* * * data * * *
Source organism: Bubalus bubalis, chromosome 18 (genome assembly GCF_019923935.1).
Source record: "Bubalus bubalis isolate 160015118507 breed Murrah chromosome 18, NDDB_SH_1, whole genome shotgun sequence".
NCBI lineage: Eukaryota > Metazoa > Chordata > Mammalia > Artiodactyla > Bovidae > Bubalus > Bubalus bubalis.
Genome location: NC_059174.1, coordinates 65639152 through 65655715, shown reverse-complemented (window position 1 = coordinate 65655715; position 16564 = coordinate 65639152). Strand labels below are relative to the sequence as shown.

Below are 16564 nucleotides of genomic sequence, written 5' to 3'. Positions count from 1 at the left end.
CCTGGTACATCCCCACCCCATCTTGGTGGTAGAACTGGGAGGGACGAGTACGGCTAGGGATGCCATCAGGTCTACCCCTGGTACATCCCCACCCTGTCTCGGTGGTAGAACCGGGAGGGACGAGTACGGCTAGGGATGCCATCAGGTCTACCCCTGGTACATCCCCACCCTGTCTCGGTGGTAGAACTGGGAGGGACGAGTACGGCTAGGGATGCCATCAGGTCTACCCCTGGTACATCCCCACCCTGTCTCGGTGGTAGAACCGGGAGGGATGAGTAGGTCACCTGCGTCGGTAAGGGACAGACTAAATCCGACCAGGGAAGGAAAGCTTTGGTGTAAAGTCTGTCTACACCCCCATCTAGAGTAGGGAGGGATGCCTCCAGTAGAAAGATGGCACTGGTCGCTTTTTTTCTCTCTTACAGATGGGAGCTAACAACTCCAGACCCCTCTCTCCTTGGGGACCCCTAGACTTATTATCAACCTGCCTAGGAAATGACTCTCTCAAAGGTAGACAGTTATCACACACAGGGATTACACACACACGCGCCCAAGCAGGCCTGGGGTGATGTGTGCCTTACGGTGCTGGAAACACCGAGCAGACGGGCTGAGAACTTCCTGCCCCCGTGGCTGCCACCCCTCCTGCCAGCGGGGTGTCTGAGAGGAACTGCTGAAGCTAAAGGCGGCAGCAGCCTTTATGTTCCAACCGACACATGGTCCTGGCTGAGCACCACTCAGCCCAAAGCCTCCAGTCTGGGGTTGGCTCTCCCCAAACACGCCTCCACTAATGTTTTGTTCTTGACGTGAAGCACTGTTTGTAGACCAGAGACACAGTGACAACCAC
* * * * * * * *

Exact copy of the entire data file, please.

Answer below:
Source organism: Bubalus bubalis, chromosome 18 (genome assembly GCF_019923935.1).
Source record: "Bubalus bubalis isolate 160015118507 breed Murrah chromosome 18, NDDB_SH_1, whole genome shotgun sequence".
NCBI lineage: Eukaryota > Metazoa > Chordata > Mammalia > Artiodactyla > Bovidae > Bubalus > Bubalus bubalis.
Genome location: NC_059174.1, coordinates 65639152 through 65655715, shown reverse-complemented (window position 1 = coordinate 65655715; position 16564 = coordinate 65639152). Strand labels below are relative to the sequence as shown.

Below are 16564 nucleotides of genomic sequence, written 5' to 3'. Positions count from 1 at the left end.
CCTGGTACATCCCCACCCCATCTTGGTGGTAGAACTGGGAGGGACGAGTACGGCTAGGGATGCCATCAGGTCTACCCCTGGTACATCCCCACCCTGTCTCGGTGGTAGAACCGGGAGGGACGAGTACGGCTAGGGATGCCATCAGGTCTACCCCTGGTACATCCCCACCCTGTCTCGGTGGTAGAACTGGGAGGGACGAGTACGGCTAGGGATGCCATCAGGTCTACCCCTGGTACATCCCCACCCTGTCTCGGTGGTAGAACCGGGAGGGATGAGTAGGTCACCTGCGTCGGTAAGGGACAGACTAAATCCGACCAGGGAAGGAAAGCTTTGGTGTAAAGTCTGTCTACACCCCCATCTAGAGTAGGGAGGGATGCCTCCAGTAGAAAGATGGCACTGGTCGCTTTTTTTCTCTCTTACAGATGGGAGCTAACAACTCCAGACCCCTCTCTCCTTGGGGACCCCTAGACTTATTATCAACCTGCCTAGGAAATGACTCTCTCAAAGGTAGACAGTTATCACACACAGGGATTACACACACACGCGCCCAAGCAGGCCTGGGGTGATGTGTGCCTTACGGTGCTGGAAACACCGAGCAGACGGGCTGAGAACTTCCTGCCCCCGTGGCTGCCACCCCTCCTGCCAGCGGGGTGTCTGAGAGGAACTGCTGAAGCTAAAGGCGGCAGCAGCCTTTATGTTCCAACCGACACATGGTCCTGGCTGAGCACCACTCAGCCCAAAGCCTCCAGTCTGGGGTTGGCTCTCCCCAAACACGCCTCCACTAATGTTTTGTTCTTGACGTGAAGCACTGTTTGTAGACCAGAGACACAGTGACAACCAC